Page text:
Bridie’s Aunt

Ballinrobe Workhouse

By Bridie McMahon

To be ignorant of what occurred before you is to remain always a child for what is the worth of human life unless it is woven into the life of our ancestors by the records of history. Cicero.

My name is Bridie. I have always had a curiosity and a strong passion for the social history of my place, famine times and what life was like in Ballinrobe Workhouse; what those unfortunate men women and children endured. We are all touched in some small way by memories of true stories of the Workhouse.

I have felt connected to the Workhouse as my father’s aunt, Ellen McGrath from Cuilmore, Claremorris was appointed a Nurse in the Infirmary in 1896 on a salary of £25.00 per annum; she died there after contacting a disease. Ellen was married to Tommy Staunton Community Welfare Officer and they had no children.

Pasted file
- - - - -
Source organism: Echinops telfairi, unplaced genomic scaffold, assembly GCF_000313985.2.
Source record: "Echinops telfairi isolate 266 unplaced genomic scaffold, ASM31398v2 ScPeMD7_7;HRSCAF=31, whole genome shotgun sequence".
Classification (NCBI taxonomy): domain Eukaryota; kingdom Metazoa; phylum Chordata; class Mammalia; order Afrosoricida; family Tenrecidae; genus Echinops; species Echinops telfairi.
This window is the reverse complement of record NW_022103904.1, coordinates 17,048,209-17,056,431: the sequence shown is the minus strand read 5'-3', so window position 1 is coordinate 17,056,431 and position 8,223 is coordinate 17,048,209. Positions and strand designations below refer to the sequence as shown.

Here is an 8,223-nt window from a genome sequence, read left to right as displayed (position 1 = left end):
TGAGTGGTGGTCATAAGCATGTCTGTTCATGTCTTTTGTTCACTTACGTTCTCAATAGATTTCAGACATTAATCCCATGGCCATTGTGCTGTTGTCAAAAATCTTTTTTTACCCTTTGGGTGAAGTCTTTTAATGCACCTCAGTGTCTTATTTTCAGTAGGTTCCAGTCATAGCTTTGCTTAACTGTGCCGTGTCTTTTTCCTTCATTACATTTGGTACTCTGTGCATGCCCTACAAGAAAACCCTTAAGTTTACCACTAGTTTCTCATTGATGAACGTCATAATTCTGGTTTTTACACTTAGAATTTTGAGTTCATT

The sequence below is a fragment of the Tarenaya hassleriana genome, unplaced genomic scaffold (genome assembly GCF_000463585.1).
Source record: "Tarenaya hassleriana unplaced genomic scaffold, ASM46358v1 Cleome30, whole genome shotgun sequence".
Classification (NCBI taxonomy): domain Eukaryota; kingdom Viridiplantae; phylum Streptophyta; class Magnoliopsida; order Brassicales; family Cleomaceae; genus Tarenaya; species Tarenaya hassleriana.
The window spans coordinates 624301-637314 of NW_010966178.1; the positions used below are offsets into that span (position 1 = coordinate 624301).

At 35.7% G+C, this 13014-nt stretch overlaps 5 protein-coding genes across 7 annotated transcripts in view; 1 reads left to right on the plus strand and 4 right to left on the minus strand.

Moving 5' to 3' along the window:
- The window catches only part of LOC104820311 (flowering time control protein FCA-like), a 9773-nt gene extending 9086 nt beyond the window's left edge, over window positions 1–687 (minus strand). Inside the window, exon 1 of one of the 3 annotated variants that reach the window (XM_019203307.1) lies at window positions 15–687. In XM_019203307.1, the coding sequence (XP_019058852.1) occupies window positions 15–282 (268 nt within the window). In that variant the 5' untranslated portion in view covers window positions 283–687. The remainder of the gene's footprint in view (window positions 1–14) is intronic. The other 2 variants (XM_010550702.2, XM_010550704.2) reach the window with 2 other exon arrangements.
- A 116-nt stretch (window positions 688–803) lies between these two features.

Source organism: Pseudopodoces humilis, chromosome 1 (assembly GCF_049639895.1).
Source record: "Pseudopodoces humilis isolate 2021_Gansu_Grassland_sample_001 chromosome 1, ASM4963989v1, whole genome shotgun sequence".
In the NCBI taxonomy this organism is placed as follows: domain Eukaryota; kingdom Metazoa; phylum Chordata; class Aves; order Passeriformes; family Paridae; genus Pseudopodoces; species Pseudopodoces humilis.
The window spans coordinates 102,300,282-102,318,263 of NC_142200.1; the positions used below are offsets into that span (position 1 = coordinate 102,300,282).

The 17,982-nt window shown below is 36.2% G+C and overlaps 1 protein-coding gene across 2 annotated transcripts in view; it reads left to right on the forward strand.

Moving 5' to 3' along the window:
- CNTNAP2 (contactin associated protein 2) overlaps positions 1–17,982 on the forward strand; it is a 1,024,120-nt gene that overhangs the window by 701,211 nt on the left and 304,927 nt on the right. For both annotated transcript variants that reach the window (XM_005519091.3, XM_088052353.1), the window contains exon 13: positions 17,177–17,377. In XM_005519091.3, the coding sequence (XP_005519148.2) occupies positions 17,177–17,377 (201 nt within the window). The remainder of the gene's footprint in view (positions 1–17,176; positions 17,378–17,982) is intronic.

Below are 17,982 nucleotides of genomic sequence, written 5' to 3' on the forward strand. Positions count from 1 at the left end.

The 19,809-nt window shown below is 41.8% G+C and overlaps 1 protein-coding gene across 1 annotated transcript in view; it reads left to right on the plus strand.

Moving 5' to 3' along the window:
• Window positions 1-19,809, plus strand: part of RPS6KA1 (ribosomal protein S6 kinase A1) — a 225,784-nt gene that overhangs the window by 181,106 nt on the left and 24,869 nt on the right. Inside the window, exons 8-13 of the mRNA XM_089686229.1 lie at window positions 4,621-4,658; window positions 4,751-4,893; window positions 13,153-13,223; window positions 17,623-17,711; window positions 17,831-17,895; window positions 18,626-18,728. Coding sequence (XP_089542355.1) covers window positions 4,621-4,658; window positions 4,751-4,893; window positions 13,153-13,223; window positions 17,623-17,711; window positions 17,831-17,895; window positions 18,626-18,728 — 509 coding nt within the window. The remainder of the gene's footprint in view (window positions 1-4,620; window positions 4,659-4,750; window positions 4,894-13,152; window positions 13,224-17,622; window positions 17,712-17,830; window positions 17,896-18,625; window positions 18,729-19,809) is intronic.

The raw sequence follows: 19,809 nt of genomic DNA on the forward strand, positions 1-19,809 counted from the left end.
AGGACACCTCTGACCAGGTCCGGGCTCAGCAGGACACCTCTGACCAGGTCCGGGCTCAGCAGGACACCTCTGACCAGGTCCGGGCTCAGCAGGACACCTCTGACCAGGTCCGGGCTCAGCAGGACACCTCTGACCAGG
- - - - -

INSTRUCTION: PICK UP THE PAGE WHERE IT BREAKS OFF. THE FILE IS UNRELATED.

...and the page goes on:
These are the sounds I hear, the smells and the heartbreak when I think of Ballinrobe Workhouse.

Cold damp days with pangs of hunger.

Grey dreary looking walls surrounding an abbess of poverty.

Hungry human beings shedding tears of separation and shame.

Cold stench floors, dampness, clanging doors.

Chains, starvation, nothingness.

Crying, roaring, shouting, screeching.

 Corpses huddled together.

Cartloads of skeletons all dumped in a mass grave.

Silence; the smell of death.

Inmates, paupers with no names only numbers serving their time for being poor.

A choice each family had to make when the famine struck.

Starved to death or chose to go to the workhouse or die on a coffin ship.

Now as I look upon that historic site I’m transported back in time to a hungry Ireland and the consequences of being poor. 


Course: Remembering our Heritage – Ballinrobe Workhouse

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